In these retraicts here do appeare great determinatiō but small * arte, which neuerthelesse is very necessarie in such affayres: wherto I will also adde the instruction of the souldiers. For when all these three things shall concurre in one troope, I doubt not but it may worke greater meruailes then the former. Some will say, that the Frenchmen can at this day hardly helpe themselues with the pike, which is true, neither do I merueile thereat: for in deliuering both it and the corcelet to any man, men looke to no more, but whe∣ther he hath good shoulders, as if it were to carie some coffer like a moyle: and as for the gentrie they haue quite giuen it ouer. This is the reason why I wish the restoring of martiall discipline, as al∣so that they would againe practise the pike, wherewith to fight at hand and open, and to leaue to the youth and poore Souldiers the handling of the harquebuze, because that therewith they ordinarily fight a farre of and in couert: for the one is farre more honorable then the other. Captaines in ould time, venturing vpon some dif∣ficult enterprise, wished to haue their Souldiers not only well or∣dered, Page  205 but also old beaten warriours, because their assurance is the greater. For it were but an ouersight to attempt any perillous ad∣uenture with newe men. Now will I come to Instruction, which is (as I haue sayd) merueilously requisite in extraordinary mat∣ters. And yet we now see that the Souldier contemneth it: and the Captaine careth not for it. But admit a Souldier bee valiant, and that wheresoeuer he be placed he will doe his duetie: thinke you he will not doe it much better, or that he will not fight more resolutly, when before he hath by good reasons bene perswaded that the horse cannot force a battaile in the face: likewise that for the flancke they must vse such fortification as I will hereafter set downe, then if he were vtterly ignorant and wist not what might happen? I thinke no man will denie it: for certainly ignorance is in parte cause of the feare that many men of warre doe oftentimes conceiue: For that seeing the enemie in their faces, they thinke they should, ac∣cording to the prouerbe, euen eate yron charets. I know that prac∣tise teacheth to knowe the true from the false, but there is much time spent therein, vnlesse it bee holpen by familier and ordinarie documents, which those captaines that seeke to haue the best com∣panies doe diligently giue to their souldiers.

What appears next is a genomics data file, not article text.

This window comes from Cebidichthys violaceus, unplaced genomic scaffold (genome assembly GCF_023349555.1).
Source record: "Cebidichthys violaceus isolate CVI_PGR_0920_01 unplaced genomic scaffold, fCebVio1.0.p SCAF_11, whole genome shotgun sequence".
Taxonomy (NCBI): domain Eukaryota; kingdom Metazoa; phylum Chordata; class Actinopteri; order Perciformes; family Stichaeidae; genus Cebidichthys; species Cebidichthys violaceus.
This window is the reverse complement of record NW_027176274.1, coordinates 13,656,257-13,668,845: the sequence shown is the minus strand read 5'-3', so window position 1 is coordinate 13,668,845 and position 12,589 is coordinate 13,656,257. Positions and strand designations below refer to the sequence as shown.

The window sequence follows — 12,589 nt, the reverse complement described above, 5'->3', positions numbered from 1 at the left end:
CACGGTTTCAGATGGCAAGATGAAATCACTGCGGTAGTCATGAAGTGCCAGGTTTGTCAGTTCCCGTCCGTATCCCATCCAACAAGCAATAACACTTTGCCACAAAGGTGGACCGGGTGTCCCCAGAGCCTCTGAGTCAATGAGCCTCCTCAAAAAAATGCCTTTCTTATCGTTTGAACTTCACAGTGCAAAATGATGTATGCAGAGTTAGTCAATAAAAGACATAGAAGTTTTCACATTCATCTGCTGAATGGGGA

Hauing thē the num∣ber of Footmen afore * mentioned, readie tray∣ned and instructed, they should be arāged in this maner. I would make two battailes of them each of 1250. corcelets, & 750. Harquebuziers: If any man aske why two rather then one, I say, to the ende the one to fauour the other, as may bee seene in the fi∣gure hereto adioined for the better cōprehending thereof.

[illustration]

The ordering of the footmen asorenamed to withstand the hotse in the fielde.